Quote from Matt Kennedy
"I just picked up another handful of Toei titles. I listened carefully to what some of you had to say, and I decided to sign a couple of complete series. I didn’t feel it was feasible to do this with the Sukeban films, because I felt that those films are wildly uneven in terms of quality from one film to the next, but with the two series I recently acquired, I am proud to say that each film is excellent. Each can easily stand alone, and each is an extremely fulfilling viewing experience. The two series I selected are proto-Pinky Violence films; these are the films that actually launched the genre.
The Yoen Dokufuden trilogy which starred Junko Miyazono is the series that actually ushered in the Pinky Violence genre. Sex & Fury was a take-off on the popularity of this series and Reiko Ike had won a contest to replace Junko in an as yet unnamed film back in 1968. These types of star-making contests were just as popular in Japan in the late 60s as they appear to be now in the USA, and many of the entrants would go on to star in their own series. Two were helmed by master director Nobuo Nakagawa, who was every bit as important to the evolution of the Pinky Violence film as Teruo Ishii and Norifumi Suzuki were, but Nobuo didn’t have to wait decades for his acclaim. He was heralded as a genius back then, and remained popular throughout his career without compromising his artistic vision. He is perhaps the closest thing to a Kurasawa that one could find in the genre of female yakuza cinema at Toei during this era.
I’ve also acquired the two Meiko Kaji Lady Yakuza films known as Gincho Wanderer, which were the films that made her a star at Toei, and you’ll know why when you see them. These films paved the way for Lady Snowblood, and just about every other film that would soon follow. It’s no big secret that Reiko Ike is my favorite actress, but when it comes to full-on Iconoclast, Meiko Kaji is the original. She was the single most influential force in Japanese culture, fashion and music in the late 60s and early 70s, and was an outspoken feminist who helped usher in the social changes taking place at that time. Studio Voice ran an article a few years ago on the impact she had on the fashion industry in Japan back in her heyday, and the article caused a complete resurgence in her popularity that has lasted through today. There’s a reason why Quentin Tarantino has named her his favorite actress, and she can be heard singing on the soundtrack to both Kill Bill films.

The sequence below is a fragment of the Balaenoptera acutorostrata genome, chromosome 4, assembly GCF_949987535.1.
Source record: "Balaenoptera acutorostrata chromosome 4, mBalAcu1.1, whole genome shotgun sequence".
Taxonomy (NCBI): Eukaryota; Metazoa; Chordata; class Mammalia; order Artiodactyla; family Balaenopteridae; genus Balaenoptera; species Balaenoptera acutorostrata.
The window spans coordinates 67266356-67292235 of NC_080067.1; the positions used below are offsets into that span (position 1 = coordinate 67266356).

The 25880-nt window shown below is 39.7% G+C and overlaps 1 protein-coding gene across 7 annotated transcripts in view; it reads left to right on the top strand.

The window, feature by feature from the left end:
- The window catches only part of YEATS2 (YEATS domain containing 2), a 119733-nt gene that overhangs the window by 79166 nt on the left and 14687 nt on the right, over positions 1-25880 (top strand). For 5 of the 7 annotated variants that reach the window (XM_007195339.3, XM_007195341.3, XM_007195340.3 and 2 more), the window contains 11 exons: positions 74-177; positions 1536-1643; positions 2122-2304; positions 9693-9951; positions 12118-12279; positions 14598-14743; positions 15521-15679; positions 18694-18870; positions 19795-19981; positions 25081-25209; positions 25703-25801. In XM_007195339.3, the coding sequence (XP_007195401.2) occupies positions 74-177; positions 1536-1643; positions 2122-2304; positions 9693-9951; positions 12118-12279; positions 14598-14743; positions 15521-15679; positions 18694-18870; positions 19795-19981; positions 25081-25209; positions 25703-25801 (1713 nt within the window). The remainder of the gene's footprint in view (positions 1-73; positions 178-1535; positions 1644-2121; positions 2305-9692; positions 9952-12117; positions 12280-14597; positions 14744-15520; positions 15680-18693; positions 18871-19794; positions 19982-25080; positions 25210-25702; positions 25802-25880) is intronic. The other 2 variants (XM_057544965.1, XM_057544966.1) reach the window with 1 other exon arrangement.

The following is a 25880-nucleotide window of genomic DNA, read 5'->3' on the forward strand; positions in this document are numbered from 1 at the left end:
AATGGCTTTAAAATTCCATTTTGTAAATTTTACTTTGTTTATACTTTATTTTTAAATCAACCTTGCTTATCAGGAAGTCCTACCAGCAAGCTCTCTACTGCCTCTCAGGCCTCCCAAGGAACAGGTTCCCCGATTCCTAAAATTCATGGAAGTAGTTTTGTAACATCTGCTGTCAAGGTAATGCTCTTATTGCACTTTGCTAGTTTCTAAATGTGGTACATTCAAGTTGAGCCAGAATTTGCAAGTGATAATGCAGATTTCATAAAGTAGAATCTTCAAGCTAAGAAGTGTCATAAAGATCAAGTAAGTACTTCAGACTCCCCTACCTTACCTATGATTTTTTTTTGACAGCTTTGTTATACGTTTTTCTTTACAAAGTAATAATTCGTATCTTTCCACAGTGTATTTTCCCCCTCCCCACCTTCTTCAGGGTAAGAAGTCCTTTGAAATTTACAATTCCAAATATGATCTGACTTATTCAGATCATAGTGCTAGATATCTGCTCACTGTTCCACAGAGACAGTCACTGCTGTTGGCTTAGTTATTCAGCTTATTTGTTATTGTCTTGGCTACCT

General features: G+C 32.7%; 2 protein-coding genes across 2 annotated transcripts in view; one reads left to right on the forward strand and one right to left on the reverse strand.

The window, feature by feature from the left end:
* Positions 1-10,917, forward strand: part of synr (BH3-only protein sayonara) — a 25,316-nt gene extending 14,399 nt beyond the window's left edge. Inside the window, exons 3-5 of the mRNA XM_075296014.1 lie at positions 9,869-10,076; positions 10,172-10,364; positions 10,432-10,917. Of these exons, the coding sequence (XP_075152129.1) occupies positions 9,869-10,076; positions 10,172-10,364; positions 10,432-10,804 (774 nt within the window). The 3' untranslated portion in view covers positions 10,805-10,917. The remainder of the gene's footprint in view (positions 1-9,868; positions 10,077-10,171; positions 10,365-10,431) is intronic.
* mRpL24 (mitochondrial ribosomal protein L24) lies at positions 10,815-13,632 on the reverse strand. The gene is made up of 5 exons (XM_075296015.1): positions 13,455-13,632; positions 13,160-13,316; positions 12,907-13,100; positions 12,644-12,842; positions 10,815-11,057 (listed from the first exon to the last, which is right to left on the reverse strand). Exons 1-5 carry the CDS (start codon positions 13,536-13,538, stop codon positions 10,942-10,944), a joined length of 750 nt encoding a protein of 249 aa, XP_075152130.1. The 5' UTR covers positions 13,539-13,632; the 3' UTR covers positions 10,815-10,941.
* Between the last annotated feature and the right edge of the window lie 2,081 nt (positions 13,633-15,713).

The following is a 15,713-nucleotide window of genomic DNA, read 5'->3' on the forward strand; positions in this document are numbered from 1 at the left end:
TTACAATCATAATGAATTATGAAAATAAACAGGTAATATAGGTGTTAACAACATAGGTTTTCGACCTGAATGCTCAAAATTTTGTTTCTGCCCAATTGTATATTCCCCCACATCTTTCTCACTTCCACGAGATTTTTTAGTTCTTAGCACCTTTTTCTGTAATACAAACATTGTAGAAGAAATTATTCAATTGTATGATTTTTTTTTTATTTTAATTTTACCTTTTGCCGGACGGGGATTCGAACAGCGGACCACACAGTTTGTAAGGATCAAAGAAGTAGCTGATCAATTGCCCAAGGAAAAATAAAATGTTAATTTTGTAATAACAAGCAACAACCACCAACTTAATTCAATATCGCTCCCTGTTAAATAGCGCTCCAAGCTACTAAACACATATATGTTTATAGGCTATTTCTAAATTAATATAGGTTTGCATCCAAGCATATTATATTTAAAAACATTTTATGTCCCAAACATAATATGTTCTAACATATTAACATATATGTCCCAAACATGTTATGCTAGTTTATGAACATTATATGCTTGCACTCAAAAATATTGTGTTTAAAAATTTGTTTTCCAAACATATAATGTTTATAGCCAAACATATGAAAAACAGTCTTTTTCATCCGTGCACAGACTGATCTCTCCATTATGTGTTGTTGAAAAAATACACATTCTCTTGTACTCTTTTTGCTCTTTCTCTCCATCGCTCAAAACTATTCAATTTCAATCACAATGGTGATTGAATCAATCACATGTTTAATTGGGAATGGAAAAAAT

I also picked up a couple of Pinky Horror titles. The two most important, actually:
Horror of the Malformed Men & Snake Woman’s Curse (which is known by so many different titles that this one might change by the time I release it).
The first is among the most notorious films in Japanese history. More controversial upon it’s release than Battle Royale and Audition combined and multiplied. It is an often discussed and rarely seen film, and it is without a doubt Teruo Ishii’s masterpiece. It was his favorite of his own films, and contains his signature Grand Guignol style taken to levels heretofore unseen. In short, it is a masterpiece in the cinema of transgression whose only peer is perhaps El Topo.
Snake Woman’s Curse is another Nobuo Nakagawa classic that takes horror film conventions and turns them on their head. An eerie masterwork on par with Eyes Without A Face, it is a very jarring film experience, and will make a great companion to the release of Malformed Men.
There will be even more to come as I negotiate with the studios on still more titles. I havenÃ¢â‚¬â„¢t set any release dates for these, as IÃ¢â‚¬â„¢ve yet to receive the materials, but IÃ¢â‚¬â„¢m confident that 2006 will see the release of at least two of them.
In the meantime, look forward to two more Teruo Ishii titles in July:
Screwed & Blind Beast Vs. Killer Dwarf, which will continue to push the envelope of Asian Cinema as only Panik House can."
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